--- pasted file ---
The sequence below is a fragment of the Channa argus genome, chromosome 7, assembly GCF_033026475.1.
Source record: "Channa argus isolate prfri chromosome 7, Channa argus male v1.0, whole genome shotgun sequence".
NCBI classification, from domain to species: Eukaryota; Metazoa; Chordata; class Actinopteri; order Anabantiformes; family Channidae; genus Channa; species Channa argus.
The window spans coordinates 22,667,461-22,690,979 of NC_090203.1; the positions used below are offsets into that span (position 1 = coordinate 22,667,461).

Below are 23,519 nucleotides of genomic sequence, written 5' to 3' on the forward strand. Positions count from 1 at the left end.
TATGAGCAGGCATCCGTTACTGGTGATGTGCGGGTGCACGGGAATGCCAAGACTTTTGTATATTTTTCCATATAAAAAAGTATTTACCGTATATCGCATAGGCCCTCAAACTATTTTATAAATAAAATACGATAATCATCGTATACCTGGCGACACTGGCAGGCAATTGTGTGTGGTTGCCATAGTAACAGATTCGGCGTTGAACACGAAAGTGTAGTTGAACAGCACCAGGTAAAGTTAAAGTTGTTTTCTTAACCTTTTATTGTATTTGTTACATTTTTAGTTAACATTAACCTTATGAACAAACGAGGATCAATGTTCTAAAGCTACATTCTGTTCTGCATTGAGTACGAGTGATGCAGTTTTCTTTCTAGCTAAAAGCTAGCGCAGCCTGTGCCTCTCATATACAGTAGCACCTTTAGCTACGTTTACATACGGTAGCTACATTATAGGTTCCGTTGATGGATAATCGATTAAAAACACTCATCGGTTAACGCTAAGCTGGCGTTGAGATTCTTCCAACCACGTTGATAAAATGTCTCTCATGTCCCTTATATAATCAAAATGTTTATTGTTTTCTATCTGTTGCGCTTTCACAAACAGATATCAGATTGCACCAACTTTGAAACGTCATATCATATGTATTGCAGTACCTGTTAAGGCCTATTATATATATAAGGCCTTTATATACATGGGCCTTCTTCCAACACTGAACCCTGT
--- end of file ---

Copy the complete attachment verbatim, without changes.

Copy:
The sequence below is a fragment of the Channa argus genome, chromosome 7, assembly GCF_033026475.1.
Source record: "Channa argus isolate prfri chromosome 7, Channa argus male v1.0, whole genome shotgun sequence".
NCBI classification, from domain to species: Eukaryota; Metazoa; Chordata; class Actinopteri; order Anabantiformes; family Channidae; genus Channa; species Channa argus.
The window spans coordinates 22,667,461-22,690,979 of NC_090203.1; the positions used below are offsets into that span (position 1 = coordinate 22,667,461).

Below are 23,519 nucleotides of genomic sequence, written 5' to 3' on the forward strand. Positions count from 1 at the left end.
TATGAGCAGGCATCCGTTACTGGTGATGTGCGGGTGCACGGGAATGCCAAGACTTTTGTATATTTTTCCATATAAAAAAGTATTTACCGTATATCGCATAGGCCCTCAAACTATTTTATAAATAAAATACGATAATCATCGTATACCTGGCGACACTGGCAGGCAATTGTGTGTGGTTGCCATAGTAACAGATTCGGCGTTGAACACGAAAGTGTAGTTGAACAGCACCAGGTAAAGTTAAAGTTGTTTTCTTAACCTTTTATTGTATTTGTTACATTTTTAGTTAACATTAACCTTATGAACAAACGAGGATCAATGTTCTAAAGCTACATTCTGTTCTGCATTGAGTACGAGTGATGCAGTTTTCTTTCTAGCTAAAAGCTAGCGCAGCCTGTGCCTCTCATATACAGTAGCACCTTTAGCTACGTTTACATACGGTAGCTACATTATAGGTTCCGTTGATGGATAATCGATTAAAAACACTCATCGGTTAACGCTAAGCTGGCGTTGAGATTCTTCCAACCACGTTGATAAAATGTCTCTCATGTCCCTTATATAATCAAAATGTTTATTGTTTTCTATCTGTTGCGCTTTCACAAACAGATATCAGATTGCACCAACTTTGAAACGTCATATCATATGTATTGCAGTACCTGTTAAGGCCTATTATATATATAAGGCCTTTATATACATGGGCCTTCTTCCAACACTGAACCCTGT